ABC TV's senior national correspondent predicts 'reckoning for progressives, Democrats ... and media' if Mueller finds no Russia collusion

The Democrats, the Deep State, and their media allies placed an enormous bet on the bespoke fantasy concocted by Fusion GPS that Donald Trump stole the 2016 election with the assistance of Russia.  Now, like a poker player trying to fill an inside straight, they are concerned that the big pot they created with all that attention focused on the allegation might be lost.  The many signals that the Mueller investigation soon will be public and has no evidence at all of collusion have got a lot of people worried.

Will the mainstream media be able to avoid responsibility for peddling a fantasy?

ABC TV's senior national correspondent Terry Moran, appearing on his network's Sunday morning political show This Week, predicted just such a "reckoning":


Transcript via Grabien:

RADDATZ: And I want to turn to the Mueller probe here quickly, Pierre. We've all heard that the investigation may be coming to an end. I feel like we've heard that before. So what can you tell us about that?

THOMAS: Well, based on our sourcing, Mueller is nearing the end of his work. And we expect that in the coming days he will turn over his confidential report to Attorney General Bill Barr and then Barr will have one of the most momentous decisions that any attorney general has had in 30-some years, which is, how much of that report is made public and turned over to Congress?

RADDATZ: And do you have a sense of that?

THOMAS: You know, Barr has said during his confirmation hearing that he will – he wants to be transparent, but he will abide by the standards of the Justice Department. That typically says where people aren't charged with crimes, that you don't do much talking about them. But there's so much in this investigation about the number of contacts between people associated with Trump and Russians that people will want to know and how Mueller chose to deal with these issues.

RADDATZ: And the big topic, of course, Terry, collusion. The president said there was no collusion, there was no collusion. There are hints that that's certainly what Mueller may have been looking at. How big a deal is it if they don't find collusion for the president?

MORAN: Huge. He's cleared. If Robert Mueller comes back – Mueller became a folk hero in the United States. Robert DeNiro (ph) …

RADDATZ: Even if he finds all sorts of things?

MORAN: Sure. No, but the central and most serious question in this investigation, the reason Robert Mueller started it is, did the current president of the United States assist the Kremlin in an attack on our democracy? And if Mueller, after two years, comes back and says "I don't have the evidence to support that charge," that's a reckoning. That's a reckoning for progressives and Democrats who hoped that Mueller would essentially erase the 2016 election, it's a reckoning for the media, it's a reckoning around the country if, in fact, after all this time, there was no collusion.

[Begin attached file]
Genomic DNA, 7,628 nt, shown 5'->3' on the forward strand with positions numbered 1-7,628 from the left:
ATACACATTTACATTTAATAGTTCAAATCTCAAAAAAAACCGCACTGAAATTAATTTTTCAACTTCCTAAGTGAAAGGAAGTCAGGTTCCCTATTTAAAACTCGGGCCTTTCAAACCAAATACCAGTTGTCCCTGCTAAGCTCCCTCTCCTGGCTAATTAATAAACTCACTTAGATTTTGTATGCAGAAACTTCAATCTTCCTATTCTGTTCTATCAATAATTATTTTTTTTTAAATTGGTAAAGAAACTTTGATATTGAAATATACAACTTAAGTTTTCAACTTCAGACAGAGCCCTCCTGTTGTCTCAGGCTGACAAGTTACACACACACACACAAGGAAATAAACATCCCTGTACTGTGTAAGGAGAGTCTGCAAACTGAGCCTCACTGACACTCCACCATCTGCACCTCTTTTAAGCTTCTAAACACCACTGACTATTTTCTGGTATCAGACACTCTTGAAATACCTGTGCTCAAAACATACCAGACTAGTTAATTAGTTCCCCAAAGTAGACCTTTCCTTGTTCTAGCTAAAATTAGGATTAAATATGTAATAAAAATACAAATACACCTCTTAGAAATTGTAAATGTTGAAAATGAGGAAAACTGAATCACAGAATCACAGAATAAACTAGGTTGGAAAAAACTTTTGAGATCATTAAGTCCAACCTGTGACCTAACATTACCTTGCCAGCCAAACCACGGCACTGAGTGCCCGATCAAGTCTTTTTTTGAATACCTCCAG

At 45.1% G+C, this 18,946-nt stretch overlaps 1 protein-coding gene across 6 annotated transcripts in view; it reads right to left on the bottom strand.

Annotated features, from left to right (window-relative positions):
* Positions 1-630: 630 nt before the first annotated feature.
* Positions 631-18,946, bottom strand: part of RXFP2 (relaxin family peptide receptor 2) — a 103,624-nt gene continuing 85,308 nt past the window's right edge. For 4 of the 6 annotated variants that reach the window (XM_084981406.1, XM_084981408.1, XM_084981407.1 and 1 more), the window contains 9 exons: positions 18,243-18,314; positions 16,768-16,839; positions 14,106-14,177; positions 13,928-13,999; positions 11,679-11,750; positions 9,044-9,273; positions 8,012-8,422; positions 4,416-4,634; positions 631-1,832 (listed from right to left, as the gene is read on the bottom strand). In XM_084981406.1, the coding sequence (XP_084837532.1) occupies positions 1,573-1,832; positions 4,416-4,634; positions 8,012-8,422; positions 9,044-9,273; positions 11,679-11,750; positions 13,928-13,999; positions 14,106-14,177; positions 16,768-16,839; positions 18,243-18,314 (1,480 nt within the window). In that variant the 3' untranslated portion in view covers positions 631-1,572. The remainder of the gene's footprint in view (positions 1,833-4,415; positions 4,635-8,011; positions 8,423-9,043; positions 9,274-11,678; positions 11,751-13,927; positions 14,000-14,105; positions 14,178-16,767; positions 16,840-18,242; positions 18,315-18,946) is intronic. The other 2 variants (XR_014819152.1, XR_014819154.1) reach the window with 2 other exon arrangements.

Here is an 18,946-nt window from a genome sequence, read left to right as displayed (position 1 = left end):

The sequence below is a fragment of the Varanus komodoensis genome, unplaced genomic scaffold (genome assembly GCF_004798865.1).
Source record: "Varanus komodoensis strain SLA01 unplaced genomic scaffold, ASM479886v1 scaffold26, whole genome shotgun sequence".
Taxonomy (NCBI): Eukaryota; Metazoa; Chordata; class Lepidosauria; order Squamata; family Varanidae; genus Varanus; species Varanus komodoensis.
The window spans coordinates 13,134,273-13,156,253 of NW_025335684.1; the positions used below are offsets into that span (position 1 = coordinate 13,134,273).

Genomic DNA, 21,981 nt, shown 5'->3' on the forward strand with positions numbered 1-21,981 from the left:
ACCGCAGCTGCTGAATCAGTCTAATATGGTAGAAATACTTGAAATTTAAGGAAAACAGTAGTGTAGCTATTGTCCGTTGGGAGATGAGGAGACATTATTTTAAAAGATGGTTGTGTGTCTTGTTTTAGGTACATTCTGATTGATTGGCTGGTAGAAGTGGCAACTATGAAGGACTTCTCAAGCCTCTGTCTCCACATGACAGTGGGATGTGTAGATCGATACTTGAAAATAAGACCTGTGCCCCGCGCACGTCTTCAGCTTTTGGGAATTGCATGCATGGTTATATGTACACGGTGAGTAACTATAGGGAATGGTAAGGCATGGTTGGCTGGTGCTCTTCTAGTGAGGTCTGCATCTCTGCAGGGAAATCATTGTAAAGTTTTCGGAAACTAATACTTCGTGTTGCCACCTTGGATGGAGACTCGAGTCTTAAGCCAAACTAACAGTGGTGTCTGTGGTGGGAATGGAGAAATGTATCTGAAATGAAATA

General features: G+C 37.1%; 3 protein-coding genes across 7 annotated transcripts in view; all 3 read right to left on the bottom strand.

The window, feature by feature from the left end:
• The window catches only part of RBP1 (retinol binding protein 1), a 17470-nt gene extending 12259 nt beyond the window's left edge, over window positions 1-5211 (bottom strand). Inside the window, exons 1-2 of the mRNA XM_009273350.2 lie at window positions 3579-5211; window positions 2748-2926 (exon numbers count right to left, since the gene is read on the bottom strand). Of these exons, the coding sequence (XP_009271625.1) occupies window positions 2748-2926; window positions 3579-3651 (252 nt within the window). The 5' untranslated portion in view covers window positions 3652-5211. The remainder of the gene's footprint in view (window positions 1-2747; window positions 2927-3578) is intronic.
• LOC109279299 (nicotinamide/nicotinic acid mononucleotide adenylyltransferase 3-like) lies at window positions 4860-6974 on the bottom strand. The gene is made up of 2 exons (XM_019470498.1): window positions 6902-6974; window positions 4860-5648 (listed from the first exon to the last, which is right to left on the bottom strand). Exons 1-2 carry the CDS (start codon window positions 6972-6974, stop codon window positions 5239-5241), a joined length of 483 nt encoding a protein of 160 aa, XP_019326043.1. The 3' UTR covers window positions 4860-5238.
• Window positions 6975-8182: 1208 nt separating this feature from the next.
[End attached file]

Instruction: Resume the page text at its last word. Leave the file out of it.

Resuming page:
RADDATZ: Pierre?

THOMAS: Well, the fact is, if you look at all the charges so far, no one Mueller has charged so far has been charged with directly conspiring with the Russians. That's a fact. But the Mueller Report is shrouded in secrecy. There's just a lot we don't know and there's certain facts that Mueller has hinted to throughout the case. Like the fact that Paul Manafort allegedly gave polling data to a suspected Russian intelligence officer. Roger Stone, a confidant of the president, communicating with one of the Russian hackers.

So, again, stay tuned. We have to see what the report says.

RADDATZ: And – and Terry, even if there's nothing there, the Hill will start several investigations into all kinds of things.

MORAN: That's right. There are certainly other investigations about the Trump businesses, about Trump Tower Moscow which – which may draw the interest of prosecutors and congressional investigators, and certainly these issues need to be brought to light. But that (ph) …

RADDATZ: And how about the attention of the American public? If – if the Mueller – that's a question.

MORAN: It is a question. In fact, Democrats have to worry that they don't look like they're just throwing anything against the wall that'll – and hope it'll stick and get back to the old kind of politics. If they want to beat Donald Trump, beat him. Beat him on the issues, beat him in politics, don't beat him on investigations.

RADDATZ: It's great to have your perspective this morning. Thanks for coming in, guys.

My prediction is that most of the media will follow the lead of Jerry Nadler, Adam Schiff, and the other House committee chairs and essentially say, "That was then, this is now.  Move along and find other dirt on Trump."

And it will work with most of the mainstream media.  They know that the public has a limited attention span, and their constituency of Trump-haters has no stomach for reflection on their obsessions.  They have no desire at all to make themselves look bad, and they will find, or be handed, other shiny objects with which to distract their followers.

On the other hand, President Trump will loudly, repeatedly, and forcefully make the case that he was unjustly pilloried, and that further House investigations are a waste of time and energy.  That will resonate with his supporters, conservative media, and a few honest scribes in the MSM, a group that, at least on this issue, seems to include Terry Moran.  That may be enough to reach the swing voters, those without amnesia, who remember all the implicit promises of proof that something awful happened: that a foreign power put a Manchurian candidate in office.

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